The relationship between family business and government is crucial if potential economic growth is to be realised, writes Jake Rigg
For a sector with a turnover equivalent to the EU’s trade with India, family business is too often overlooked by government.
That may be partly because it is unclear whether or not family business is a sufficiently unique form of capitalism to deserve its own political agenda. It is also sometimes difficult to identify what makes the sector homogenous.
Perhaps the problem is that, to paraphrase Tolstoy’s quote from the novel Anna Karenina: “Successful family businesses are all alike; every unsuccessful family business is unsuccessful in its own way.”
Yet a sector with names such as JCB, Clarks, Ginsters, Robert Wiseman and William Grant & Sons will always deserve attention. Leading firms such as Warburtons are increasingly grounding their brands in their family ownership; being family-owned is clearly seen as paying a wider reputational dividend. A sector that constitutes nearly two-thirds of all private sector firms, according to the Institute for Family Business (IFB) 2011 report The UK Family Business Sector, will always need a focus in government.
So why does government, both in the UK and the European Union, not pay more attention to the needs of family business? One difficulty is that the issues that affect family business are around ownership and therefore cross-departmental. But there is much that the government could do to help family businesses.
Given that more than half of the 10,000 medium-sized businesses in the UK are family owned, it is important for the government to get it right. Politicians need to understand better how pronouncements on seemingly unrelated aspects of policy can affect family businesses.
For example, in the recent discussion on a “wealth tax”, there has been no comment on its impact on the ownership or succession planning of family businesses and, while politicians Vince Cable and Chuka Umunna rightly talk about the need for a diverse ownership structure in UK companies, they overlook family businesses in that mix. Government also needs to examine how family businesses can access arrangements such as employee ownership without damaging the ownership structure or ethos of the firm.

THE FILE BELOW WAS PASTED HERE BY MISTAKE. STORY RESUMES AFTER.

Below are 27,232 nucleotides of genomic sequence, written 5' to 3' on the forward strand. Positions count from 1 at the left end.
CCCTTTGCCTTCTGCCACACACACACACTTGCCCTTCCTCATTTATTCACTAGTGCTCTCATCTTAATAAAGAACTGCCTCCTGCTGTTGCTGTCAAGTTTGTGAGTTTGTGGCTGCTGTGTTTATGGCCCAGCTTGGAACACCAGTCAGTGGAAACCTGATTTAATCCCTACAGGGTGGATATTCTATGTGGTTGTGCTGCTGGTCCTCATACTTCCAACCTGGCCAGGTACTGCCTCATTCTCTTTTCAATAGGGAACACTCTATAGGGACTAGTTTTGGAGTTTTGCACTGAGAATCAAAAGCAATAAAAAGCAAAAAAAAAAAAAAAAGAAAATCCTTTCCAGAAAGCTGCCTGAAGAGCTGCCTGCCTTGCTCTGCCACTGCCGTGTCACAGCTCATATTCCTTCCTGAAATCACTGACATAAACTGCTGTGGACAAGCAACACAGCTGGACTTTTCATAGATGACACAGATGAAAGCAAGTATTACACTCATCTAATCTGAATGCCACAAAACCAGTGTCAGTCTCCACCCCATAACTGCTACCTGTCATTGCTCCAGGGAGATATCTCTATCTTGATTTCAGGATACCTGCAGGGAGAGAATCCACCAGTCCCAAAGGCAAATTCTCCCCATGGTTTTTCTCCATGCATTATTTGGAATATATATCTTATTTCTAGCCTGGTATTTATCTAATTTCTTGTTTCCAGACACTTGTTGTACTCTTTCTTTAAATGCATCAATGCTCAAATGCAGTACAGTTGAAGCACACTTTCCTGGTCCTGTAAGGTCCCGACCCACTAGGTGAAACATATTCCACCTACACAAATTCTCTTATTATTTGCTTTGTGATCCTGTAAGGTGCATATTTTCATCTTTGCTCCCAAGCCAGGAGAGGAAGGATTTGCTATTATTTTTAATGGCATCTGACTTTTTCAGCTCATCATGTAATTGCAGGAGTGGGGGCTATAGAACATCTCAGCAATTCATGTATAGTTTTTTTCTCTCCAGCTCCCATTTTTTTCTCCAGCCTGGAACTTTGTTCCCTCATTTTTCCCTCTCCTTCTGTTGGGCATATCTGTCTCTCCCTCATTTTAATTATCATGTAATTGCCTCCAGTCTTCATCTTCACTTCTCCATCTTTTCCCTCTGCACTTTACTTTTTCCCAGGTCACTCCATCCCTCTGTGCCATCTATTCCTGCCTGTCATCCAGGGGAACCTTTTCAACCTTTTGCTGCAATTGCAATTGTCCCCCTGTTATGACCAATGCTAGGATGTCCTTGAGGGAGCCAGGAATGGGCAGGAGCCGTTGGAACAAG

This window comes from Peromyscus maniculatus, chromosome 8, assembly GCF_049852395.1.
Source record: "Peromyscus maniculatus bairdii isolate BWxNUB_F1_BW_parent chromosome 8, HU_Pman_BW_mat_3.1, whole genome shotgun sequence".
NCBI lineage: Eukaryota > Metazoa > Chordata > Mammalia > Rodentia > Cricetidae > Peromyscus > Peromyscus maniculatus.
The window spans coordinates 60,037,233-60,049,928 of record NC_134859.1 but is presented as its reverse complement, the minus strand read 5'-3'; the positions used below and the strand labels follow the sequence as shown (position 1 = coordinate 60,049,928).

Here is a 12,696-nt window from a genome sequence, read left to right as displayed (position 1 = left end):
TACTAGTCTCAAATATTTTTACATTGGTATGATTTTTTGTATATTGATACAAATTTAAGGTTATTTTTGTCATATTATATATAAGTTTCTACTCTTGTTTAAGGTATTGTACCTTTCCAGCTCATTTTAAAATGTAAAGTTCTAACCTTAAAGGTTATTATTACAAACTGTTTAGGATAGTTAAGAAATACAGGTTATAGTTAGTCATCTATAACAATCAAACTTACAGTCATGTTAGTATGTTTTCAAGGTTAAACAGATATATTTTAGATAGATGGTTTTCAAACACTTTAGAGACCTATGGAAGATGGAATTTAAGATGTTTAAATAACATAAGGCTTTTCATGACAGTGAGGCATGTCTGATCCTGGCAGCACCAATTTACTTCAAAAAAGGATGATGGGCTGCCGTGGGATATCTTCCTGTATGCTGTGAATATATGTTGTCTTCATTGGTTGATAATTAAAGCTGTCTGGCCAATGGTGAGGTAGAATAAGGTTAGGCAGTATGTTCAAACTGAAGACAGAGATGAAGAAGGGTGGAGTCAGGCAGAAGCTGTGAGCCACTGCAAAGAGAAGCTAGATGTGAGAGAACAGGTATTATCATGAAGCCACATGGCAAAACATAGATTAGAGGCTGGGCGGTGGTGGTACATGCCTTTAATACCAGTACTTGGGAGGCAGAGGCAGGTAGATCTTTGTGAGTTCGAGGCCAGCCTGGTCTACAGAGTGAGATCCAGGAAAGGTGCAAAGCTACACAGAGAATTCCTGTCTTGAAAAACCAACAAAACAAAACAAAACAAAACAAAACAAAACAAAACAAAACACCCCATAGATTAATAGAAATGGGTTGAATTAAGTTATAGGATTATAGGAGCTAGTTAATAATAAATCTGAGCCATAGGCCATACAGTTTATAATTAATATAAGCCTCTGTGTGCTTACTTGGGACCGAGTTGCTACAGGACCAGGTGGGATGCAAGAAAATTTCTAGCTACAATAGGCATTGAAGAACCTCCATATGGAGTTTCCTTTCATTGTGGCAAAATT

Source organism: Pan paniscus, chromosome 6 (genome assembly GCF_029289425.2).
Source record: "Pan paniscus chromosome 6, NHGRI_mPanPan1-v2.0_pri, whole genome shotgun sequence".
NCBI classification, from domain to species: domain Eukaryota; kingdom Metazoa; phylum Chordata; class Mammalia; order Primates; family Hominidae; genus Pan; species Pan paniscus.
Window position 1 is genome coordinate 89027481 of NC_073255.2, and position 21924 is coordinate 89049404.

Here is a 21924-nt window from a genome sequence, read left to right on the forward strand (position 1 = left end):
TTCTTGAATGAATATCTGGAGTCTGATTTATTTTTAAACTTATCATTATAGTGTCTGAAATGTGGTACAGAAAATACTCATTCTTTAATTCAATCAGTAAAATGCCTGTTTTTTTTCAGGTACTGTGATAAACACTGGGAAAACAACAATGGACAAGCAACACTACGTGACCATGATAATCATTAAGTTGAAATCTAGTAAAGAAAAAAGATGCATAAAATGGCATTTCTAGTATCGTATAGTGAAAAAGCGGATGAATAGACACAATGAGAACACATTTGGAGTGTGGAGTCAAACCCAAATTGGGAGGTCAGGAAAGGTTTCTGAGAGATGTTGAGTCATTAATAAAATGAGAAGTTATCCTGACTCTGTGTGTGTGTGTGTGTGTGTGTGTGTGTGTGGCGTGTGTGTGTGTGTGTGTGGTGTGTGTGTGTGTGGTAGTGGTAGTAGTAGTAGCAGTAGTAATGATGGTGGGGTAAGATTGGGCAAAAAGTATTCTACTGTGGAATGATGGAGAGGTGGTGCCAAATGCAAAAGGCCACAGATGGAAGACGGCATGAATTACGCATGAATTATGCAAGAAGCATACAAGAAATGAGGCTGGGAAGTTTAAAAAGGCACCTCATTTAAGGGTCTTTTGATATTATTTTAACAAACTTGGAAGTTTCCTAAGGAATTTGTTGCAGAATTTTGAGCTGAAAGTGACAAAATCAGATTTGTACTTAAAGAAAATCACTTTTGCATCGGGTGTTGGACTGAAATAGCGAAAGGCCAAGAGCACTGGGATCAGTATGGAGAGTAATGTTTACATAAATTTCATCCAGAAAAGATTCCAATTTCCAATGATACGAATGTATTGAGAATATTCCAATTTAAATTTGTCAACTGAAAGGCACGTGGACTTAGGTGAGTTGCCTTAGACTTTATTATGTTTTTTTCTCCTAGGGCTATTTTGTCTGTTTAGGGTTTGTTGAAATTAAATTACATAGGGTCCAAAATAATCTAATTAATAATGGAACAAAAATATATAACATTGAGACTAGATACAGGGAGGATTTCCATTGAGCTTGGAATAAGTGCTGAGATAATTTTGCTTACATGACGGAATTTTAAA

Government estimates suggest that 100,000 businesses in the UK may be affected by business transfer failure, either closing or becoming less effective. When businesses fail because of ownership transfer problems, economic capital such as knowledge, established contacts and other intangible assets are destroyed, jobs are lost and economic growth is reduced.
It is crucial that the government understands the nature, scale and impact of business transfer failure more fully. Research shows that those who are made redundant due to firm closure find it more difficult to gain re-employment than those who are let go through cutbacks. In some parts of the country, business transfer failure could have dramatic consequences for large numbers of workers.
This needs to be understood in the context of changes to the tax system. Too often decisions are made on personal taxation without thinking of family business. Given that trusts and foundations can so often be used to help business transfer, more should be done to make decisions about succession planning tax-neutral.
Access to growth capital is a key problem for many medium-sized firms and, while the government has been working on promoting credit access for mid-sized business (notably through its Funding for Lending scheme), little has been done to explore the possibility of longer-term capital holding (so called “patient capital”). Since this is a strength of family business, it is disappointing that shareholders are not encouraged to hold shares or debt for longer.